Why do deep-sea divers breathe a mixture of helium and oxygen?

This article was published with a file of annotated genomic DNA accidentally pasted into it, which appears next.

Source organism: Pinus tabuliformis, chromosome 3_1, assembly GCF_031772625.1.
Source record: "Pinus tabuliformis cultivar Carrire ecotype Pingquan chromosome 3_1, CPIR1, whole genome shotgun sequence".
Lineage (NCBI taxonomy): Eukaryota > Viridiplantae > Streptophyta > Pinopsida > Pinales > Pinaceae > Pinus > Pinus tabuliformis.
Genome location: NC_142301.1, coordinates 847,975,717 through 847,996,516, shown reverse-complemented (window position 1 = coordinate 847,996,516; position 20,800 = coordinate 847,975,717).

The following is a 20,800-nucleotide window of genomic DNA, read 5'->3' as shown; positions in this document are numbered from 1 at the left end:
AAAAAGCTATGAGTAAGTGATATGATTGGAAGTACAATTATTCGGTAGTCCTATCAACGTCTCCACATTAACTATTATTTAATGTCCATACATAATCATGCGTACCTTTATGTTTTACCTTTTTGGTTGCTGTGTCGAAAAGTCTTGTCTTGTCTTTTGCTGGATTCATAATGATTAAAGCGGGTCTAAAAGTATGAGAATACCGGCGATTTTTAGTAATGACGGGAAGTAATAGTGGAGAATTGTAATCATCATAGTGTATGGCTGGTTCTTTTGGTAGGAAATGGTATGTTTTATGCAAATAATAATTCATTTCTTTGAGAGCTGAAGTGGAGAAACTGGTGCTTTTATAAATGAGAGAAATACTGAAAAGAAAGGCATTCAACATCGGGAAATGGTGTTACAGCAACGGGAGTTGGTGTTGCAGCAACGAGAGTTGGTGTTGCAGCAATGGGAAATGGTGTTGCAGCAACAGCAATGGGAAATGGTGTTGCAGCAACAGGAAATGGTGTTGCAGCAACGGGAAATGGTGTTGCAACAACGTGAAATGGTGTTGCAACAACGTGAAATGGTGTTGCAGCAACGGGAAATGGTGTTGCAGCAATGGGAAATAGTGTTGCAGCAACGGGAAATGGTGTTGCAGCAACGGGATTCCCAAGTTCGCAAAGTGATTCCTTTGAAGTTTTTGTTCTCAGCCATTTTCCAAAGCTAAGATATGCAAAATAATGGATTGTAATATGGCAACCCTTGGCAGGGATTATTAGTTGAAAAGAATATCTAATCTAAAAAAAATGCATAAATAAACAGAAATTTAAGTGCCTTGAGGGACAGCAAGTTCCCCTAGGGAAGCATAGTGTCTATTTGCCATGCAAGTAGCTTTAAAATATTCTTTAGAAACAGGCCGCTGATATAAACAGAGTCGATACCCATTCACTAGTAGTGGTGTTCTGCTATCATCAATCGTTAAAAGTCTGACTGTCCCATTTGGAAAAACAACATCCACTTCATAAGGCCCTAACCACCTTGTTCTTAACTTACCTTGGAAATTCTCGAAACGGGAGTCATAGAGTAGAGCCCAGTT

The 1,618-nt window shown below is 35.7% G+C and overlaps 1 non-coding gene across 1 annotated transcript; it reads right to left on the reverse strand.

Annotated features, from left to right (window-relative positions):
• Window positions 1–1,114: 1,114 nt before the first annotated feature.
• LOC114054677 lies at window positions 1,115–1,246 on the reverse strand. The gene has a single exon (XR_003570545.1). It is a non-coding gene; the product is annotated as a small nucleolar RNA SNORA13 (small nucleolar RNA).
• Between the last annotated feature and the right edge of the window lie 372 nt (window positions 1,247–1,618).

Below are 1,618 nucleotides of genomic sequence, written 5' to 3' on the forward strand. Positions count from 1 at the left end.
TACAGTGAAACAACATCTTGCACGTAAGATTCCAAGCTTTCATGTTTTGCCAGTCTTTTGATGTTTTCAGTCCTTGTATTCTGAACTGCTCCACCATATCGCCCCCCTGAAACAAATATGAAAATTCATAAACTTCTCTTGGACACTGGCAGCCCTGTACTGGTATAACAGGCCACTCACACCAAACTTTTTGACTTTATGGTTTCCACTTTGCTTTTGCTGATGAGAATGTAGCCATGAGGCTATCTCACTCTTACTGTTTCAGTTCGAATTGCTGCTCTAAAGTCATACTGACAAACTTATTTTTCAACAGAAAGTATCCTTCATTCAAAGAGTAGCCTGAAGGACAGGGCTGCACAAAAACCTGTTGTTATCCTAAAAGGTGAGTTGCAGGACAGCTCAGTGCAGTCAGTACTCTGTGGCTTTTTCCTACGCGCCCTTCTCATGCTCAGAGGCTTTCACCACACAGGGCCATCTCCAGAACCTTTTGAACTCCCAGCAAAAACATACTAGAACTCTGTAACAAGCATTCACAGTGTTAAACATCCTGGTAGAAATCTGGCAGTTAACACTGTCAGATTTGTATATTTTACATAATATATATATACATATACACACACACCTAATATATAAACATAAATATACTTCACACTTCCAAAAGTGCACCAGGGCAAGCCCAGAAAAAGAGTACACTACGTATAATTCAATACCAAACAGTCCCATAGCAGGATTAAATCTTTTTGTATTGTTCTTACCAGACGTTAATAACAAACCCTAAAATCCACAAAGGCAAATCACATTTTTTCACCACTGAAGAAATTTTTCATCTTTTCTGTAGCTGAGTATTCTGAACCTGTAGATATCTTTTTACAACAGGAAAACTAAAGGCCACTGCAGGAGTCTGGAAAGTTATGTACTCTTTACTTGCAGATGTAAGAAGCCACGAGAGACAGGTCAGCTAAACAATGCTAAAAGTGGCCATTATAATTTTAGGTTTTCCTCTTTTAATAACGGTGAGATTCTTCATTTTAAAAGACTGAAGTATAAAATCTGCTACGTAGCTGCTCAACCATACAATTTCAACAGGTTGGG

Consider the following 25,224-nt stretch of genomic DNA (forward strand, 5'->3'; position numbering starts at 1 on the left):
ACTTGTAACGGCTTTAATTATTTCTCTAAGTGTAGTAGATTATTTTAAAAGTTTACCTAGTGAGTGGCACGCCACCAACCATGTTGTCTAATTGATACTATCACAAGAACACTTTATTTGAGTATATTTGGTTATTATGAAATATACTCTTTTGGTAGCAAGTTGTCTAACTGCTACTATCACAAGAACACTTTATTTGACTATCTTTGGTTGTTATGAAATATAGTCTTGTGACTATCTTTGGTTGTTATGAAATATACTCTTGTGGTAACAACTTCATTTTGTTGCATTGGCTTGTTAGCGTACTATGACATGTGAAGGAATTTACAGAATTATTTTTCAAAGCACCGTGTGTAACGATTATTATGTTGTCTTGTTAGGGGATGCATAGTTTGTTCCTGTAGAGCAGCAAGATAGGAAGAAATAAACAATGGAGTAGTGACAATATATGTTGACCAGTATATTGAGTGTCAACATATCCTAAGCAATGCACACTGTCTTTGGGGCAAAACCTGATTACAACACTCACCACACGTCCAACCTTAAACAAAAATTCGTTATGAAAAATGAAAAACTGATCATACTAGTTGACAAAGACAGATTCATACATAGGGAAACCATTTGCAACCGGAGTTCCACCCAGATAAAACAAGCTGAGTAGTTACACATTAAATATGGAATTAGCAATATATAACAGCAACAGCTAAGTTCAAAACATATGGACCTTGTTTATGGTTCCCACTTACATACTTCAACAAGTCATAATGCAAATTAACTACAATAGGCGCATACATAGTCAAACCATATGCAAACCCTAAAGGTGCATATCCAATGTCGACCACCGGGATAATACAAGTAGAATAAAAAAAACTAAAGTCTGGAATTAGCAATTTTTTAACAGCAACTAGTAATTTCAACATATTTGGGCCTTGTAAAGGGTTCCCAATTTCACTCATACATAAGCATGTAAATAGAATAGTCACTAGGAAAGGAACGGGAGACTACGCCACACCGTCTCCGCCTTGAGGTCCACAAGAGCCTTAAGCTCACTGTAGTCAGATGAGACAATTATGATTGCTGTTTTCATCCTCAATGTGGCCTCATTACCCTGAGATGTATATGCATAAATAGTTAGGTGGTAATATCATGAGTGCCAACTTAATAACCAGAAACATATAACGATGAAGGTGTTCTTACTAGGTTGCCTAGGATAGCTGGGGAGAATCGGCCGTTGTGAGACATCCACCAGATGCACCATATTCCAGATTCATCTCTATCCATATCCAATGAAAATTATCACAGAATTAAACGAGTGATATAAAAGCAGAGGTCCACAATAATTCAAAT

Week 2 Feb. 22 Test 2 March 11 Rulings are iblue Underlininformation is important Bold text is vocabulary ■ The Civil War ● Yes it was about slavery and whether or not it could exist ● It was also a war about who we in charge the national government or the states ● Amendments ○ Thirteenth ■ Outlawed slavery ○ Fourteenth ■ Defined citizenship, included due process clause ○ Fifteenth ■ Gave newly freed men the right to vote ■ 1863 ● Emancipation proclamation ● 3.4 Reasons for the decline of state power ○ Fourteenth amendment ■ “All personorn or naturaliz in the United States, and subject to the jurisdiction thereof, are citizen of the United States and of the state wherein they reside.” ■ Put in to nullify the ruDred Scott ■ Due process clause ● “No state shall make or enforce an law which shall abridge the privileges or immunities of citizens of the United States; nor shall any state deprive any person of life, liberty or property, without due process of laor deny to any person within its jurisdiction the equal protection of the laws.” ● Exactly the same as in the fifth amendment ● FixesBarron v Baltimore ■ Equal protection Clause ● No state shall make or enforce an law which shall abridge the privileges or immunities of citizens of the United States; nor shall any state deprive any person of life, liberty or property, without due process oflor deny to any person within its jurisdiction the equal protection of the laws.” ○ Sixteenth amendment ■ Passed by congress July 2,1909 ■ Ratified February 3,1913 ■ Changes a port in of Article 1 section 9 ● “The congress shall have power to lay and collect taxes on incomes, from whatever source derived, without apportionment among the several states, and without regart t any census or enumeration” ○ New Deal ■ Establishment of the foundation of social welfare programs, including Social Security (old age pensions, disability payments, unemployment insurance and others) ○ Ruling on Brown v Board of Education ■ Court cited teourteenth Amendment’sdue processand equal protectionlauses ■ Over the years since 1950s, many rulings in areas of civil rights and liberties ■ This ruling makes schools integrated ○ Refusal of states to grant and protect civil rights ■ The refusal of states led to legislative action from Congress and president and judicial action Supreme Court to enforce rights ■ These rights have expanded over time to not only African Americans but also women, Native Americans, disabled persons, same sex couples ○ Refusal of states to protect the rights of persons accused of crime ■ This refusal led to federal legislative and musical action in areas such as confessions, notification of rights, protection of people n prisons, and so on ○ The use of commerce clause ○ Reemergence of issue ■ Ronald reagan ● In his inaugural address in 1981 ● “The federal government did not create the states, the sites created the federal government” ● Upheld states rights through judicial appointees ● Chapter 4 ● Civil liberties ○ Interesting fact ■ The US has 5% of the world's population but 25% of the world's prisoners ○ 4.1 civil liberties ■ The bill of rights was writames Madison ■ The proposed amendments were sent to the states in 1789 ■ Most provisions were approved by 1791 ■ By 2016 the bill of rights will be 225 years old ■ Inspired by Virginia because Virginia would not ratify the Constitution without the Bill of Rights ■ The bill of rights applied only to congress not to states ● Barron v Baltimor 1831 confirmed this ● Was undone by the Fourteenth amendment in 1868 ● Most states had their own bill or rights ■ Incorporation process ● When legislation is incorporated into state levels. The states had to incorporate the bill of rights per the fourteenth amendment ● Some argued that it as the entire bill of rights ○ This idea was rejected by Supreme Court ■ However Supreme Court has said there is variousundamental rights hat all people have ■ Fundamental right ● Rights that are not listed in the Constitution or the bill or rights ○ Marriage ○ Children ○ Vote ○ Privacy ○ Travel freely ■ Selective incorporation ● Take part of the bill of rights and apply them to the states ■ Amendments not yet incorporated ● Third amendment ○ Quartering soldiers ● Seventh amendment ○ About jury trials in civil suits ● Parts of the fifth amendment ○ About grand juries ● Eighth amendment ○ Prohibits against excessive bail or fines ○ 4.2 freedom of religion ■ Quoted text ● Congress shall make no law respecting an establishment of religion, or prohibiting the free exercise thereof;r abridging the freedom of speech, or of the press; or the right of the people peaceably to assemble, and to petition the Government for a redress of grievances ■ There is no national religion ■ We as citizens are allow to proactive as we chose ■ If it is legal you can do it for religious purposes if it was illegal the practice done in any setting be it religious or not it is still illegal ○ Belief vs Action ■ While the freedom to believe is absolute the freedom to at is not ● Can you deny your child life saving care ○ Yes but the court can step in ● Can you have more than one spouse at a time ○ No ● Can you use illegal drugs as part of you or religious ceremony ○ No if it is legal you can do it for religious purposes if it was illegal the practice done in any setting be it religious or not it is still illegal ○ The Establishment Clause ■ Congress shall make no law establishing a religion ■ Has been interpreted that the government cannot favor new religion over another and also cannot suppr to religion over nonreligion ■ Two Perspectives ● Wall of Separation ○ This is the clause from which we get the concept that there should be a wall of separation between church and state ■ Thomas Jefferson idea ○ 1/3 Americans do not believe in the idea of the separation of church and state, and think that government should be supportive of religion ○ Applies to schools, school prayer, bible reading ● Accommodationist perspective ○ When government aids religion for a secular purpose ■ Saying the pledge of allegiance and also money saying “in God we trust” ■ Rulings ● 1960s ○ Teacher led and school sanctioned prayers unconstitutional ■ Earl Warren Chief Justice ● 1978 ○ Supreme Court rejected louisiana’s teaching of creationism ● 1980 ○ Unconstitutional to require posting of Ten Commandments in public school classrooms ● 1985 ○ Supreme Court rejected Alabamans moment of silence ● 1992 ○ School sponsored prayer at graduation is unconstitutional ● 1993 ○ Supreme Court ruled that religious group can use public school facilities if other groups can do so ● 2000 ○ School prayer at a football game is unconstitutional ■ Accommodationist perspective ○ 1984 ■ Lynch v Donnelly ■ Displays of religious and nonreligious items public property are ok ● You can put up Mary and Joseph and candy canes, reindeer, penguins, snowmen etc. ○ 1989 ■ Supreme court ruled that menorah could be apart of the display ● Because Mary and Joseph were allowed then the menorah are allowed ○ Assistance to religious schools is ok as long as it is secular ■ You cannot use federally funded buildings to teach anything related to religion ○ Current issues ■ Some argue today that government should be more accommodating when it comes to certain issues ● Example ○ Should public officials not carry it any of their duties when the official says that doing so would violate their religious views ■ KIM DAVIS! ○